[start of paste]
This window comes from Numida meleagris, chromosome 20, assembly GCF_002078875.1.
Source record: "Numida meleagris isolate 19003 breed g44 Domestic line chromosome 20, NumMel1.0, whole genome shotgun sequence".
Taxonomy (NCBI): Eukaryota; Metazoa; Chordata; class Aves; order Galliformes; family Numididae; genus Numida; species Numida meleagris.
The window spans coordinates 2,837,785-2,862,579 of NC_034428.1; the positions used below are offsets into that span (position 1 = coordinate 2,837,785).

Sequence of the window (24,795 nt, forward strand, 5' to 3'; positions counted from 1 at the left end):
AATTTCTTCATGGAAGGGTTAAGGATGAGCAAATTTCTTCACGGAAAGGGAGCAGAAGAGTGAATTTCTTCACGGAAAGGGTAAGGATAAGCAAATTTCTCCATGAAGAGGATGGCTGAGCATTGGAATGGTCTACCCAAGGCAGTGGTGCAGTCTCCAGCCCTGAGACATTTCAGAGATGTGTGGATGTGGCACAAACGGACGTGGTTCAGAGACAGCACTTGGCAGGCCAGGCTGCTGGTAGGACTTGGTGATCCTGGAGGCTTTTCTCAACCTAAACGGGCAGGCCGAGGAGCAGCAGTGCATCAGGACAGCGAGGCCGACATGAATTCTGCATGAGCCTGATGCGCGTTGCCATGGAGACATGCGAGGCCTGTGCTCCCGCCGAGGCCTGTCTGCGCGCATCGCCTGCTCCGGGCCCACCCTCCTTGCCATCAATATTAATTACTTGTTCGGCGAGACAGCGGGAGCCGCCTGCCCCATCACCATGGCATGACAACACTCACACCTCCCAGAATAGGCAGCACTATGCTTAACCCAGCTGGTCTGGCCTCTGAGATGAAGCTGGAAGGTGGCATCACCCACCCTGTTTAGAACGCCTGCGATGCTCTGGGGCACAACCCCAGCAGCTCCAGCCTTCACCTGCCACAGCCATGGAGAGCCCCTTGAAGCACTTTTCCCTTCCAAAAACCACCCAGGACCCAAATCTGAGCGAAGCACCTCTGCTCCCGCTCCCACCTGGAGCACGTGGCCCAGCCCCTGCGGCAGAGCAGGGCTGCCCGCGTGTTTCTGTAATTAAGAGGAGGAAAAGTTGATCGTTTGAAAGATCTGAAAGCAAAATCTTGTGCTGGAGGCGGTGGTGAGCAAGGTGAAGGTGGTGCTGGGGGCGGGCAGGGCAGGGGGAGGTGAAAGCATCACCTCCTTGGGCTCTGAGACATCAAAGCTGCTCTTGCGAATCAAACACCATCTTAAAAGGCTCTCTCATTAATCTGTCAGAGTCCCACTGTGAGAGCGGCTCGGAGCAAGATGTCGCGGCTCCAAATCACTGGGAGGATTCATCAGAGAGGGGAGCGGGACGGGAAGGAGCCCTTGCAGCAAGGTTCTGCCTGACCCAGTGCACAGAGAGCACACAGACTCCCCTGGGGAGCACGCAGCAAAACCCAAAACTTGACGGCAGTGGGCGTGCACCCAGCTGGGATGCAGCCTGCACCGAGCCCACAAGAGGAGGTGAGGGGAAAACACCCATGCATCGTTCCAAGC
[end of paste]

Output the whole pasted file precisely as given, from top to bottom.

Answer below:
This window comes from Numida meleagris, chromosome 20, assembly GCF_002078875.1.
Source record: "Numida meleagris isolate 19003 breed g44 Domestic line chromosome 20, NumMel1.0, whole genome shotgun sequence".
Taxonomy (NCBI): Eukaryota; Metazoa; Chordata; class Aves; order Galliformes; family Numididae; genus Numida; species Numida meleagris.
The window spans coordinates 2,837,785-2,862,579 of NC_034428.1; the positions used below are offsets into that span (position 1 = coordinate 2,837,785).

Sequence of the window (24,795 nt, forward strand, 5' to 3'; positions counted from 1 at the left end):
AATTTCTTCATGGAAGGGTTAAGGATGAGCAAATTTCTTCACGGAAAGGGAGCAGAAGAGTGAATTTCTTCACGGAAAGGGTAAGGATAAGCAAATTTCTCCATGAAGAGGATGGCTGAGCATTGGAATGGTCTACCCAAGGCAGTGGTGCAGTCTCCAGCCCTGAGACATTTCAGAGATGTGTGGATGTGGCACAAACGGACGTGGTTCAGAGACAGCACTTGGCAGGCCAGGCTGCTGGTAGGACTTGGTGATCCTGGAGGCTTTTCTCAACCTAAACGGGCAGGCCGAGGAGCAGCAGTGCATCAGGACAGCGAGGCCGACATGAATTCTGCATGAGCCTGATGCGCGTTGCCATGGAGACATGCGAGGCCTGTGCTCCCGCCGAGGCCTGTCTGCGCGCATCGCCTGCTCCGGGCCCACCCTCCTTGCCATCAATATTAATTACTTGTTCGGCGAGACAGCGGGAGCCGCCTGCCCCATCACCATGGCATGACAACACTCACACCTCCCAGAATAGGCAGCACTATGCTTAACCCAGCTGGTCTGGCCTCTGAGATGAAGCTGGAAGGTGGCATCACCCACCCTGTTTAGAACGCCTGCGATGCTCTGGGGCACAACCCCAGCAGCTCCAGCCTTCACCTGCCACAGCCATGGAGAGCCCCTTGAAGCACTTTTCCCTTCCAAAAACCACCCAGGACCCAAATCTGAGCGAAGCACCTCTGCTCCCGCTCCCACCTGGAGCACGTGGCCCAGCCCCTGCGGCAGAGCAGGGCTGCCCGCGTGTTTCTGTAATTAAGAGGAGGAAAAGTTGATCGTTTGAAAGATCTGAAAGCAAAATCTTGTGCTGGAGGCGGTGGTGAGCAAGGTGAAGGTGGTGCTGGGGGCGGGCAGGGCAGGGGGAGGTGAAAGCATCACCTCCTTGGGCTCTGAGACATCAAAGCTGCTCTTGCGAATCAAACACCATCTTAAAAGGCTCTCTCATTAATCTGTCAGAGTCCCACTGTGAGAGCGGCTCGGAGCAAGATGTCGCGGCTCCAAATCACTGGGAGGATTCATCAGAGAGGGGAGCGGGACGGGAAGGAGCCCTTGCAGCAAGGTTCTGCCTGACCCAGTGCACAGAGAGCACACAGACTCCCCTGGGGAGCACGCAGCAAAACCCAAAACTTGACGGCAGTGGGCGTGCACCCAGCTGGGATGCAGCCTGCACCGAGCCCACAAGAGGAGGTGAGGGGAAAACACCCATGCATCGTTCCAAGC